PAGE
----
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# How to calculate Altitude from Pressure read from LPS22HB sensor ?

Associate II

I'm using Hypsometric formula to Calculate Altitude by using Pressure & Temperature.

( Source Code used to read the sensor https://github.com/stm32duino/LPS22HB )

The Pressure value & Temperature are not in Sync.. Temperature Increases irrespective of Air temperature, which in turn causes wrong altitude value.

When Move upside Pressure & temp should decrease.. But only pressure decrease & temp remain same or increase.

What is the best way to calculate Altitude ?

How to do OPC ??

4 REPLIES 4
ST Employee

Hi, let me ask you a couple of questions to better understand the issue: did you try to read the output for pressure/temperature at constant temperature/pressure to check if there are offset/instabilities without environmental variations? Did you test your application in open environment (mountain) to gain appreciable pressure differences? Which formula did you used to compute the altitude (example here)? You could try to use a formula without explicated temperature (or considering it constant) and see if you can obtain an altitude value that make sense. About synchronization, are you working in a continuous mode or one shot mode? Regards

Associate II

Hello Eleon,

Thanks for the response.

did you try to read the output for pressure/temperature at constant temperature/pressure to check if there are offset/instabilities without environmental variations?

[TS] : I'm reading the at room temperature (With Aircon Condition) & as well outside of my office.

Pressure :

#define LPS22HB_PRESS_OUT_XL    ((uint8_t)0x28)

#define LPS22HB_PRESS_OUT_L     ((uint8_t)0x29)

#define LPS22HB_PRESS_OUT_H     ((uint8_t)0x2A)

Temperature :

#define LPS22HB_TEMP_OUT_L     ((uint8_t)0x2B)

#define LPS22HB_TEMP_OUT_H     ((uint8_t)0x2C)

As per the code you given here

Did you test your application in open environment (mountain) to gain appreciable pressure differences?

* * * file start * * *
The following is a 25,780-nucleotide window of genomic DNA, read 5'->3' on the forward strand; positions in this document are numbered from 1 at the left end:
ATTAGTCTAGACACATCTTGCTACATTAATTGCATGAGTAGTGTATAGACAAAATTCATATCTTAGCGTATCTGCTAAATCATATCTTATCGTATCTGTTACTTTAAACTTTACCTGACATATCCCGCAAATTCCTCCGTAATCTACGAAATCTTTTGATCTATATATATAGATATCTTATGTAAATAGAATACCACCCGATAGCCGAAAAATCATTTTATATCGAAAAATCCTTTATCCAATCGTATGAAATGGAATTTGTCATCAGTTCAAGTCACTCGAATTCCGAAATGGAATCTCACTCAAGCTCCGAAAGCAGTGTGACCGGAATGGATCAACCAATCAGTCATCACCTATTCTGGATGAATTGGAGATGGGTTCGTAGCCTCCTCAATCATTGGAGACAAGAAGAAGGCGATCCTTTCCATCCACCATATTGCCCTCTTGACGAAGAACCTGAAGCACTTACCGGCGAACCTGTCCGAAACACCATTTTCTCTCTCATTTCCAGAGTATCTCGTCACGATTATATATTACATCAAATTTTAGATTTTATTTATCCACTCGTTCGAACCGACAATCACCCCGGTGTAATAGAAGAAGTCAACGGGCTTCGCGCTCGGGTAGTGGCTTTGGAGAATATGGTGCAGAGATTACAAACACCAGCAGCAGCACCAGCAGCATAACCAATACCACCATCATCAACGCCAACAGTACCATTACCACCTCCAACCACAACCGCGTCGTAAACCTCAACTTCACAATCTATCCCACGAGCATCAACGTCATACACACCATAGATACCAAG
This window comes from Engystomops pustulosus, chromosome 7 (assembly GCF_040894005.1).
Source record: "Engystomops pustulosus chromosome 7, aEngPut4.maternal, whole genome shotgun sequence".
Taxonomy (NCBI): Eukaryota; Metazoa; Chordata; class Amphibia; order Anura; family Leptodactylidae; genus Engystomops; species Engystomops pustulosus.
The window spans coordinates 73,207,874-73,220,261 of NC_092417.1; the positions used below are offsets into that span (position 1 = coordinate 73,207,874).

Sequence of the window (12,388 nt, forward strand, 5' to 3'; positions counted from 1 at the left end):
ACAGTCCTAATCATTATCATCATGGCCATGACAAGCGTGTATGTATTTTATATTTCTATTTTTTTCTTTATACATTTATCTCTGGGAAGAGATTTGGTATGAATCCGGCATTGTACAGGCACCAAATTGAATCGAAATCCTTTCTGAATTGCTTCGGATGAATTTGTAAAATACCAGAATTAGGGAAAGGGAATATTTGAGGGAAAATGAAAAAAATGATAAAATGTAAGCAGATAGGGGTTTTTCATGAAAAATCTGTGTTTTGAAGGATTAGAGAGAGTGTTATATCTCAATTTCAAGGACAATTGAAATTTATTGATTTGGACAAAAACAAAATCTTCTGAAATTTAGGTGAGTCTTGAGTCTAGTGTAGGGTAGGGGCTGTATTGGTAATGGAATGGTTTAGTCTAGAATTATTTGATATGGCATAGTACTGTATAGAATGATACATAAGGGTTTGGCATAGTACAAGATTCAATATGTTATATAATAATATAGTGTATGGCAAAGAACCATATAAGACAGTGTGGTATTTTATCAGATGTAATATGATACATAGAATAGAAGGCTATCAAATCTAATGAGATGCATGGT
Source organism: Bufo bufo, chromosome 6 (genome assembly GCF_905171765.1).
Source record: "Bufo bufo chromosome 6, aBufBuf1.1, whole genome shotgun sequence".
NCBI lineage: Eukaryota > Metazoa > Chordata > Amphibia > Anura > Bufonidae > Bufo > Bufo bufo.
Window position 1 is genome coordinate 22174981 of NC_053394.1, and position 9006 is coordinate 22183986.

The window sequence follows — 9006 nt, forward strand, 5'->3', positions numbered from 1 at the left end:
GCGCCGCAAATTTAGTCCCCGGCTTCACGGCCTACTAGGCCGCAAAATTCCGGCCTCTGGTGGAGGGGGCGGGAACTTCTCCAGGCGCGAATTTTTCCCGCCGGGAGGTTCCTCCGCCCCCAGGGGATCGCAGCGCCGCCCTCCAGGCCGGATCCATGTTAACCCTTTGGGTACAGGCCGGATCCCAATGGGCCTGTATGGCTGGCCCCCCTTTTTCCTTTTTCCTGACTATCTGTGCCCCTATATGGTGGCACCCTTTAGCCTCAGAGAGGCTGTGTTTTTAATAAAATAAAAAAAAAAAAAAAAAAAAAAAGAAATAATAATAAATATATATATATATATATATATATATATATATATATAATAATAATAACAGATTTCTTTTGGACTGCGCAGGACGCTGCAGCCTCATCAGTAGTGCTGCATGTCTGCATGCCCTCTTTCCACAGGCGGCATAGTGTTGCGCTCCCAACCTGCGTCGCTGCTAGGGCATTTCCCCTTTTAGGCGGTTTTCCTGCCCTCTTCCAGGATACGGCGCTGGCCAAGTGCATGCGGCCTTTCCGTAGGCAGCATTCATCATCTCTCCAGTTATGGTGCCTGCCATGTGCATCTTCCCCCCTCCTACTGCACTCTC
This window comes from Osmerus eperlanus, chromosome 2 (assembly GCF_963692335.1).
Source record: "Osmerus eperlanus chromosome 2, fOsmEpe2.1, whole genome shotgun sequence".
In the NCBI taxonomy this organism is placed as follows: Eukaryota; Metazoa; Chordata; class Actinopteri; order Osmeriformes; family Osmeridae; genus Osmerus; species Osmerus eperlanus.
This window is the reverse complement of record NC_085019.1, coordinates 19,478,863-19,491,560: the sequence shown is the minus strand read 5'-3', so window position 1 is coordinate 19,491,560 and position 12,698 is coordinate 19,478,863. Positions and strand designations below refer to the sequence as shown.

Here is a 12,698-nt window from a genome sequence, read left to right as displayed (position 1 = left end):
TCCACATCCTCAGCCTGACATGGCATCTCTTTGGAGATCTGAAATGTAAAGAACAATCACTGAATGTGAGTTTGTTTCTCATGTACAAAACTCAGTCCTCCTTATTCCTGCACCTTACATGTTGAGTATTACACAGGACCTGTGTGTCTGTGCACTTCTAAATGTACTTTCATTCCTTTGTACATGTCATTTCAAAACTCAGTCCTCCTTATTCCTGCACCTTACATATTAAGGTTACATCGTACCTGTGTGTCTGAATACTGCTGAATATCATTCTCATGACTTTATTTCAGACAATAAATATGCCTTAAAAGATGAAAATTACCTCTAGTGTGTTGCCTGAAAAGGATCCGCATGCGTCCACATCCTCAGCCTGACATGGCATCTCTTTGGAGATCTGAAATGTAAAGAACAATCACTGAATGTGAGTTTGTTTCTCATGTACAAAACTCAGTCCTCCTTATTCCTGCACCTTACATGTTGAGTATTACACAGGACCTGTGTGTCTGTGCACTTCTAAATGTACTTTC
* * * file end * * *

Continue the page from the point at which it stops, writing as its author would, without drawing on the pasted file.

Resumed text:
[TS] : Nope, I'm not testing in Mountain.. But tested at Ground floor, 4th floor & 7th floor of My office (Inside & outside), I haven't see the consistent values when test repeated multiple time.

Which formula did you used to compute the altitude (example here)?

[TS] : As stated in my query description, I'm using 'hypsometric formula' to calculate Altitude

You could try to use a formula without explicated temperature (or considering it constant) and see if you can obtain an altitude value that make sense.

[TS]: I try to use constant Temperature of 30c, but couldn't see the consistent because of irrelevant difference in Pressure value.

are you working in a continuous mode or one shot mode?

[TS] : I'm configured for Continuous Mode (Tested 1Hz/10Hz/25Hz/50Hz/75Hz) by default 50Hz.

Any recommendation of Frequency from you, which obtain consistent values ?

Please let me know, if you need further info.

Regards,

TS.

Senior

Hi @TShet​ , FYI, most modern office buildings have an internal pressure maintained by the HVAC system. But you did mention you somehow got outside the building while on the 7th floor.

Have you had any success using the LPS22HB to determine altitude?

Associate

To calculate altitude from pressure readings obtained from an LPS22HB sensor, you can use the standard atmospheric pressure formula, taking into account sea level pressure and the sensor's current pressure reading. Here's a simplified approach:

1. Obtain the current pressure reading (P) from the LPS22HB sensor.
2. Obtain the sea level pressure (P0) for your location. This can be found from weather reports or online databases.
3. Calculate the pressure difference: ΔP = P0 - P.
4. Use the barometric formula to calculate altitude (h) from the pressure difference:

h = (T0 / L) * (1 - (P / P0)^(R * L / g))

Where:
- T0 is the standard temperature at sea level (usually 288.15 K).
- L is the standard temperature lapse rate (usually 0.0065 K/m).
- R is the universal gas constant for dry air (usually 8.31432 J/(mol·K)).
- g is the acceleration due to gravity (usually 9.80665 m/s^2).

5. Substitute the values into the formula and solve for altitude (h).

Keep in mind that this is a simplified method, and factors like temperature variations and local atmospheric conditions may affect accuracy. Adjustments may be necessary for precise altitude readings.